The phrase “the development of haiku” also begs the question—does it need developing? Well, yes and no. I’m sure a lot of folks who go a long way down a misguided path would love to know a better route. The rest won’t care, but perhaps we do have some responsibility to help those who do care. And there’s no use, if we can help it, in letting teachers and curriculum guides continue to misinform children and older students. For established poets, though, haiku doesn’t need developing. It speaks to them already, they know the books and journals and the haiku canon. They write to please themselves and fellow haiku writers, if not others. So for them, the question may be irrelevant. But for the general public, including English teachers and even most poetry teachers (sad to say), haiku information still needs improvement—vastly so. For haiku educators, this means publishing articles about haiku in mainstream teaching and poetry journals, and not confining themselves to the haiku ghetto. This means sharing haiku in other fresh ways or in new journals rather than just publishing them for ourselves.

        Some people won’t listen, though. A couple of years ago I gave a haiku workshop where this became abundantly clear—even with someone who had paid well to attend my workshop and supposedly was interested in learning. When the subject of form came up, as it always does, I referred to 5-7-5 as an urban myth for haiku in English. One woman objected by saying that 5-7-5 was the most important part, the very thing that defines haiku, and here I was destroying it, so she thought. Not only that, she said she had been writing haiku, perfectly 5-7-5, nearly every day, for thirty-five years straight. She had gone so far down that path that the merest suggestion of another approach to consider was too much of an upheaval. Of course, 5-7-5 isn’t really the problem. The problem is that a 5-7-5 structure is typically all that many people know of haiku, as was the case here. What I was teaching about primarily objective sensory imagery, season words, and a two-part juxtapositional structure that implied feeling, well, all of that was too much of an upheaval. I don’t think I changed her mind, alas, but it’s for folks like her that we need to broadcast a more informed notion of haiku farther and wider than we have before. The earlier we can reach people in their lives, if they take any haiku path at all, the less likely that they’ll go down such a path. We shouldn’t keep the better path just to ourselves. The majority of people still won’t care (“the poor will always be with us,” as they say), but improved haiku education will be worthwhile for that minority that does care but simply hadn’t heard any better.

        A key aspect of your question is whether the online haiku community has helped or hindered haiku. The democracy of the Internet has allowed haiku fiefdoms to arise online, and there are certain publications, blogs, or websites where the editors or writers confuse their own noise with whether anyone is really listening. Oh sure, they may get thousands of hits, but that isn’t the point. It’s too easy on the Internet for the blind to lead the blind. For the most part, the online haiku community is making good impacts. However, because so much of the Internet is unedited, or self-edited, and too often irresponsible or half-baked, the burden of filtering has shifted strongly from publishers onto readers, and those who read and research haiku online need to be extra vigilant in their assessment of what they read. The Internet has brought about a wonderful increase in interconnection among informed and enthusiastic poets, bringing many fine writers out of the woodwork. But it has also given a louder voice to misinformation as well, and seemingly more of it than ever before. We know that misinformation always existed, but now the Internet makes it so much easier for every Tom, Dick, and Harriet to parade his or her haiku and haiku theories much more publicly all over the world, no matter how misguided. Caveat emptor!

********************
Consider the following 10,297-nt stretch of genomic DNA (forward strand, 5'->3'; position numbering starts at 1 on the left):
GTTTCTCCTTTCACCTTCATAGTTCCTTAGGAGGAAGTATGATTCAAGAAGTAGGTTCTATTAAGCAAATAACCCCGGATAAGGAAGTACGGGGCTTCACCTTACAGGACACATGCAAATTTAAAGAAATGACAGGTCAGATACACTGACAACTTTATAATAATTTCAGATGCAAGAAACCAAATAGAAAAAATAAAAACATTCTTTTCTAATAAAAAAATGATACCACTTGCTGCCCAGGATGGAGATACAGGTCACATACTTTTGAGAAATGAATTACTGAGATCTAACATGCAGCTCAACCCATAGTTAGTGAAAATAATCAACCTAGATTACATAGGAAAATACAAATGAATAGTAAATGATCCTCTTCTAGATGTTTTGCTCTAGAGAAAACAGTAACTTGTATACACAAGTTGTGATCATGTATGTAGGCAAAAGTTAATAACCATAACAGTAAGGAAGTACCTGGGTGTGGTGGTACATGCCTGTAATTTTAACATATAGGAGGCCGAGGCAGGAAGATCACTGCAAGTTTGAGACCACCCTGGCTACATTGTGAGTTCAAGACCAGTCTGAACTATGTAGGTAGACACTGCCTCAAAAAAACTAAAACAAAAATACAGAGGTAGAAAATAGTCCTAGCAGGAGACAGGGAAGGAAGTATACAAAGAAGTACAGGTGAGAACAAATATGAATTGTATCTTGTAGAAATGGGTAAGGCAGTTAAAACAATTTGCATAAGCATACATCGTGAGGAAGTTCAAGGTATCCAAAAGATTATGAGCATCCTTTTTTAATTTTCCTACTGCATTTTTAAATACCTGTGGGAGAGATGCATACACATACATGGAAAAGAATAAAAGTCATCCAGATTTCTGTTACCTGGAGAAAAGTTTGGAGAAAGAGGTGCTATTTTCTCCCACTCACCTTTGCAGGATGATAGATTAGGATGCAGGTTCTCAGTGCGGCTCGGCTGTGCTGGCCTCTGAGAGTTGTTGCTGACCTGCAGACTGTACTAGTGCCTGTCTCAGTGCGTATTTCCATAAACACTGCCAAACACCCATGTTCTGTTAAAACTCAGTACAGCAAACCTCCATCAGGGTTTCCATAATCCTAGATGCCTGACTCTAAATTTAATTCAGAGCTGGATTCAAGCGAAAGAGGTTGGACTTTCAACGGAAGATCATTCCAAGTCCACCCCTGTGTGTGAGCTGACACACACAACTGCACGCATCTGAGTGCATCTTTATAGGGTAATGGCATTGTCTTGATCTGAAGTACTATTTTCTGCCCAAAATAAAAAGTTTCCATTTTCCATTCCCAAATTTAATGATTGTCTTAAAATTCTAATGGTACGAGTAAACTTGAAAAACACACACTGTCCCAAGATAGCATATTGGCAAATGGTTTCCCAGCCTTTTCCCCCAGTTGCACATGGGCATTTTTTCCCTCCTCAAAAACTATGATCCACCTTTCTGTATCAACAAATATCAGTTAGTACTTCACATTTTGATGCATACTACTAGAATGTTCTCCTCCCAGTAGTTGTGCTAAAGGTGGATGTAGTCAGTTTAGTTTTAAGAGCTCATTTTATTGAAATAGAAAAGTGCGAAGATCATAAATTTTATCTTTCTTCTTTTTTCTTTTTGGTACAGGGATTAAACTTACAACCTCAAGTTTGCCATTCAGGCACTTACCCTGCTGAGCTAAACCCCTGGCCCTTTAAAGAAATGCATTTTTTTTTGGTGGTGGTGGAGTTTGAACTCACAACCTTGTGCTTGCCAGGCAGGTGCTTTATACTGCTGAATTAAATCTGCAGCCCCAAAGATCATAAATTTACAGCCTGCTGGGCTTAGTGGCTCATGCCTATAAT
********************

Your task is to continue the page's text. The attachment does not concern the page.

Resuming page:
Lest we get too far away from the aesthetics and beauty of haiku, I’d like to quote the poem “Mindful” by Mary Oliver, from her book Why I Wake Early (Boston: Beacon Press, 2004). This, to me, is the mind—and mindfulness—of the haiku poet.


Every day

    I see or I hear


            that more or less


kills me

    with delight,

        that leaves me

            like a needle


in the haystack

    of light.

        It is what I was born for—

            to look, to listen,


to lose myself

    inside this soft world—

        to instruct myself

            over and over


in joy,

    and acclamation.

        Nor am I talking

            about the exceptional,


the fearful, the dreadful,

    the very extravagant—

        but of the ordinary,

            the common, the very drab,


the daily presentations.

    Oh, good scholar,

        I say to myself,

            how can you help


but grow wise

    with such teachings

        as these—

            the untrimmable light


of the world,

    the ocean’s shine,

        the prayers that are made

            out of grass?


Colin: May I ask, Michael, how you maintain your motivation and could you allow us a glimpse into your current projects and anything that you may have planned for the future?


Michael: I suppose motivation comes from ideas, at least for me. I’ve written about 2,000 neon buddha poems and selections of them deserve to be a book, I think, or maybe two or three. So that’s a project I’m thinking about. Some of the poems play with idioms or puns, and those could work well together. Others are more surreal or serious. Does it work better to separate or integrate such variety? I wrestle with that and other questions. I’m way overdue for a book of my haiku, too (I don’t consider most of my neon buddha poems to be haiku). I would really like to return to submitting my haiku and longer poems more regularly for publication (I’ve been on an extended lull for more than a year, mostly on account of directing the Haiku North America conference and more recently the annual Seabeck Haiku Getaway for the Haiku Northwest group). At least I’m managing to write a lot of poetry, perhaps more prolifically than ever, but I also need to spend time catching up with my notebooks.